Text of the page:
Ancient skeletons in SA
Last Updated: Sunday, April 11, 2010, 10:09
London: In what could rewrite the story of human origins, paleontologists have discovered two ancient skeletons in South Africa, which they claim suggest that true humans may have emerged later than previously believed.

An international team, led by Lee Berger of University of Witwatersrand, has spotted the 1.9 million-year-old fossils of the two skeletons -- possibly from a mother and son, having human and ape-like traits -- in a South African cave.

According to the paleontologists, the species, named Australopithecus sediba, had long straight legs and protruding noses as well as gangly forearms and grasping feet.

"We feel Australopithecus sediba might be a Rosetta Stone for defining what the genus Homo is. The fossils appear to present a mosaic of features showing an animal comfortable in both worlds," 'The Times' quoted Berger as saying.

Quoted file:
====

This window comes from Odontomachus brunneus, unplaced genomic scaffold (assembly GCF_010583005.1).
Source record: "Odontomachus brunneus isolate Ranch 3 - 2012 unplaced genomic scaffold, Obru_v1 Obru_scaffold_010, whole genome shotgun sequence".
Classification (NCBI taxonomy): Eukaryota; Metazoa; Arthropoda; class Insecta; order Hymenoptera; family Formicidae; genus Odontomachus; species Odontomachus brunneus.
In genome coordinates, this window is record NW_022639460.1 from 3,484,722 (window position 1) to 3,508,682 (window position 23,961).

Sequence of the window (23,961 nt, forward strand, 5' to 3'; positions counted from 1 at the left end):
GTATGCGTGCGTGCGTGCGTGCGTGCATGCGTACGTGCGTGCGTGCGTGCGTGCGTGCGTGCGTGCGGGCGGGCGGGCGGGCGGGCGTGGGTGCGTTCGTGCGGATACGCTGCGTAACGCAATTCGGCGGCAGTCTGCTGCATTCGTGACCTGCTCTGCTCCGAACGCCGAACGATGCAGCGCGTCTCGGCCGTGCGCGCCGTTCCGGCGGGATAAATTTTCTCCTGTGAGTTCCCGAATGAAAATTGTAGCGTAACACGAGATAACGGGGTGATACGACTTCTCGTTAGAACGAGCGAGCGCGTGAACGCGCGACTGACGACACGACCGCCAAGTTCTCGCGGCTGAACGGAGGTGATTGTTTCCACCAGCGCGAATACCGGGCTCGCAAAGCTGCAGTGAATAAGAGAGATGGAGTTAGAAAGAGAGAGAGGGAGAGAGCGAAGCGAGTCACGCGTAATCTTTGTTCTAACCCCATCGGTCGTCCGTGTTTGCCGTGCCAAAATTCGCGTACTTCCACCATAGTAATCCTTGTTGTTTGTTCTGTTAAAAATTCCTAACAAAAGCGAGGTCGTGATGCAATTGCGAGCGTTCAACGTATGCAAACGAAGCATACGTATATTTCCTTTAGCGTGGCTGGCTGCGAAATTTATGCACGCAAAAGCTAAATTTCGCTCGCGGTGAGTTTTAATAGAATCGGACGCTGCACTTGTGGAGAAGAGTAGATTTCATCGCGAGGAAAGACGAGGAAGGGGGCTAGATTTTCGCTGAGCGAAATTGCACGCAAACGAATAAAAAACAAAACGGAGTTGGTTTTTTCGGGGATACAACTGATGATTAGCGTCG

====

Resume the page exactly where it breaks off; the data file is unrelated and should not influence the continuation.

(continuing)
According to them, the female would probably have been in her late 20s or early 30s, and the boy about 8 or 9, probably indicating that there was a "transition" during which human's ancestors divided their time between swinging in trees and walking upright.

The female and boy would have been about 4ft 2in tall and on land would have had a human-like gait and probably have been able to run, according to the findings published in the latest edition of the 'Science' journal.

While A. sediba had a small brain, its shape appears to be more advanced than Australopithecines found previously, say the team members, adding the species could be a direct ancestor to Homo erectus, the predecessor of modern humans.

The classification is causing fierce disagreement among paleontologists, however.

"To claim that these new fossils represent an ancestor of living humans is misleading and founded in error The species was too primitive to be an ancestor of Homo," said Darren Curnoe of University of New South Wales.


First Published: Sunday, April 11, 2010, 10:09

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